4 - Exploring Light in Star Wars
This lesson plan focuses on 4-PS4 and 4-LS1.
- Play the first 35 seconds of this clip from George Lucas’s Star Wars: Episode VII - The Force Awakens
- Discuss. What do you see? What do you wonder?
- The big takeaway here is an introduction to rathtars and their gigantic eyes (first 35 seconds). Why do you think rathtars need such big eyes?
- It might also be interesting to talk about other anatomical adaptations, such as their wide mouths, many teeth, dark coloration, and many arms. What do you think these adaptations tell you about how they eat and where they live?
Optional Intro Activity - Kaleidoscopes
- Purpose: To observe the different wavelengths of visible light
- Materials and Procedure: The link below has the easiest and fastest way to make a kaleidoscope, though any DIY instructions will work for the activity. https://www.stevespanglerscience.com/lab/experiments/homemade-kaleidoscope/ (the cardboard tube is not necessary. Rainbow peepholes are available in bulk on Amazon)
- Discuss. What do you see when you look through the kaleidoscope? What do you wonder?
- DEMO: Using a rope/string, have a student hold one end of the rope still while you cause waves to move through the string (move up and down)
- Waves (regular patterns of motion) can differ in amplitude (height of the wave) and wavelength (distance between wave peaks)
- One common type of wave is electromagnetic waves, which include: radio waves, microwaves, infrared, visible light, ultraviolet, x-rays, and gamma rays. The properties of these waves depend on the wavelength.
- Visible light is the small part within the electromagnetic spectrum that human eyes can detect.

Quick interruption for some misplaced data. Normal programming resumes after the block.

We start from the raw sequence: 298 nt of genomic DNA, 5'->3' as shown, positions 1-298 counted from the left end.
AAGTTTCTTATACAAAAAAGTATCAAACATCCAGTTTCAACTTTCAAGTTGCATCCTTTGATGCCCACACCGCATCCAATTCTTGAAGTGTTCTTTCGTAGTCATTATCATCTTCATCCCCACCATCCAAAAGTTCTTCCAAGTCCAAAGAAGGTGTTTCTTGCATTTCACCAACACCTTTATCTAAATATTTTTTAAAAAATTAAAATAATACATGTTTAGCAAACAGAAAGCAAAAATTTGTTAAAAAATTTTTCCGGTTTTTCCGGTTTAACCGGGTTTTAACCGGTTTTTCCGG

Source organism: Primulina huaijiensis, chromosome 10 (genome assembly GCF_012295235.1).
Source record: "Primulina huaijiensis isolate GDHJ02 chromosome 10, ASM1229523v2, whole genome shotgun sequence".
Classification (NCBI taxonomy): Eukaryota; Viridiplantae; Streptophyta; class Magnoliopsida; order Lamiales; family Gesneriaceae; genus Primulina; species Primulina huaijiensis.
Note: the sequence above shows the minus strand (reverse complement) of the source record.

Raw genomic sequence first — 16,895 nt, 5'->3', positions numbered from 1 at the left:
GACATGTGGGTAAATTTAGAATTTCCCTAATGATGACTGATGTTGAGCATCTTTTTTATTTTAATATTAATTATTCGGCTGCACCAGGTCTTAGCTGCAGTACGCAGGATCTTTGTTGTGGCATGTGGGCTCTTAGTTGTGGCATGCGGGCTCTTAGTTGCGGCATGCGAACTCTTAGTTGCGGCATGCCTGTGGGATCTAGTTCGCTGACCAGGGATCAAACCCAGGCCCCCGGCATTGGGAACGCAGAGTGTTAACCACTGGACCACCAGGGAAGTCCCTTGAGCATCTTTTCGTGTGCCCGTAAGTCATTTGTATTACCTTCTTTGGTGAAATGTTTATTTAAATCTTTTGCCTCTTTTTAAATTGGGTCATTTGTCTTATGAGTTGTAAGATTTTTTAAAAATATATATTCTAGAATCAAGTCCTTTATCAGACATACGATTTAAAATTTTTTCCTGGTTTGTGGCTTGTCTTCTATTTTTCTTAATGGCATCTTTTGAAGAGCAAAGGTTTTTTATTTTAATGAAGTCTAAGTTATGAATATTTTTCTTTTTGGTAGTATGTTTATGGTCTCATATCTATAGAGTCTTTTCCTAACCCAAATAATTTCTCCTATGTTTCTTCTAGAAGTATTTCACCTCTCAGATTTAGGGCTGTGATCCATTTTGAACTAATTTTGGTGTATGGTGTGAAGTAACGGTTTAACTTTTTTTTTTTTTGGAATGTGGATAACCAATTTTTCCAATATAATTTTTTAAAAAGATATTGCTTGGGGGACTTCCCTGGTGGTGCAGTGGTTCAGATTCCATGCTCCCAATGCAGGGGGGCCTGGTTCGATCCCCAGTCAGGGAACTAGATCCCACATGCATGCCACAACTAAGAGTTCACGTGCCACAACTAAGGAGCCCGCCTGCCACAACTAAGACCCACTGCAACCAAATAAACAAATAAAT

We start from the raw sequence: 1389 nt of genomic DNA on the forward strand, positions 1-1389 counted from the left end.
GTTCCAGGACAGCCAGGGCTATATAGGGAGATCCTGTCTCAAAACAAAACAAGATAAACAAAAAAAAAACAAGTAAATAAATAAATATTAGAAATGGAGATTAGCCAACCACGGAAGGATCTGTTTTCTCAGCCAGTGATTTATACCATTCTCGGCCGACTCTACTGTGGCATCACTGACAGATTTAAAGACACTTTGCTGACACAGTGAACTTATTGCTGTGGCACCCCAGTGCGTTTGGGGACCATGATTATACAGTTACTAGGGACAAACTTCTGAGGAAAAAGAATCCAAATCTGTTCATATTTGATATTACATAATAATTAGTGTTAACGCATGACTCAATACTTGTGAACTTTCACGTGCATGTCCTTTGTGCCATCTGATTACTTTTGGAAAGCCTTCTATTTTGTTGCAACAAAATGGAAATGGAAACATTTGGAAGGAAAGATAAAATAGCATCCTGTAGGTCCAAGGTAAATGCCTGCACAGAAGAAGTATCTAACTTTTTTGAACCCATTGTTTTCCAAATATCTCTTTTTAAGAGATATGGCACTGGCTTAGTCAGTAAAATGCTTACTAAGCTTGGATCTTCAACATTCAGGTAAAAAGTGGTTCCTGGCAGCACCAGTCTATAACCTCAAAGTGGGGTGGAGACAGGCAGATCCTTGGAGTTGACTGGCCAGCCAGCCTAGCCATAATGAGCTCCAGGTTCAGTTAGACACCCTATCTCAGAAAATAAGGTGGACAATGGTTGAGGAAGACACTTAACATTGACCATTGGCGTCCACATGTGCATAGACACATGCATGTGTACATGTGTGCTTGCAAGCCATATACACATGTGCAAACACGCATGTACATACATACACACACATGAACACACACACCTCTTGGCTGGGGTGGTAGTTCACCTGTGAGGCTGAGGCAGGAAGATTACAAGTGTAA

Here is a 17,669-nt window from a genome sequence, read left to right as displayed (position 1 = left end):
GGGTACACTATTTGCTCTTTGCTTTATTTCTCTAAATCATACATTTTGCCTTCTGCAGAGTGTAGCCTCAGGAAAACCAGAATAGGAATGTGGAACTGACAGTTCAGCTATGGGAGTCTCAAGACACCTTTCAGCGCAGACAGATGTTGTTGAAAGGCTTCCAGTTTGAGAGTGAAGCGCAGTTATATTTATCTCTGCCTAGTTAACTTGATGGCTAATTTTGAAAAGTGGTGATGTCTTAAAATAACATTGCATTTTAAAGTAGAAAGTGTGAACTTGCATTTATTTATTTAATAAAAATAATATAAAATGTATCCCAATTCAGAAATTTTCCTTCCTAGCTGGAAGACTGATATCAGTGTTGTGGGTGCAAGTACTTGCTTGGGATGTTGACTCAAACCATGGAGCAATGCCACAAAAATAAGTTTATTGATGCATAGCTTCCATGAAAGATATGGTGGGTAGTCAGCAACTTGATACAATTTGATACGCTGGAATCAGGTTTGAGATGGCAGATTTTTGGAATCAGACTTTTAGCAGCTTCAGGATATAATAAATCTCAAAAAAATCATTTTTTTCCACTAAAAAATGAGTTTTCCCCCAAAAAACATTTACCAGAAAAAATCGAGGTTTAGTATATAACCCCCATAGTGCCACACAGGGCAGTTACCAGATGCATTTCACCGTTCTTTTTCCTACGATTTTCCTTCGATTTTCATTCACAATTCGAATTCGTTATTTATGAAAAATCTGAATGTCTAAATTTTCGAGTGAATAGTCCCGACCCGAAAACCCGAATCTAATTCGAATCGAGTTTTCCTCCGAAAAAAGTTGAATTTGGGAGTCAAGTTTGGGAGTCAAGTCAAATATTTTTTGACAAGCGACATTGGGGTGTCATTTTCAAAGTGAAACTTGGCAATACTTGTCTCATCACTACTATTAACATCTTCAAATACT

- The color of visible light depends on its wavelength. These wavelengths range from 700 nm (1 nanometer = 1x10-9 meters) at the red end to 400 nm at the violet end.
- White light is actually made of all of the colors of the rainbow because it contains all wavelengths, and it is described as polychromatic light.
- Objects appear in different colors because they absorb some colors (wavelengths) and reflect other colors. The colors we see are the wavelengths that are reflected.
- The kaleidoscope lenses are made out of a material called diffraction grating, a special material that refracts light (bends and separates light into the colors of the spectrum).
- The colors of the visible light spectrum are: Red, Orange, Yellow, Green, Blue, Indigo, Violet
Experiment - Rathtar (Cow) Eye Dissection
- Purpose: To observe how the structure of the eye helps it perform its function
Extension - Lightsaber Colors Quiz
- Play this clip from George Lucas’s Star Wars: Episode II - Attack of the Clones
- Discussion and Mini-Quiz!
- What wavelength of light is Master Windu’s purple lightsaber?
- What wavelength of light is Obi-Wan’s blue lightsaber?
- What wavelength of light is Anakin’s green lightsaber?
- What wavelength of light is Dooku’s red lightsaber?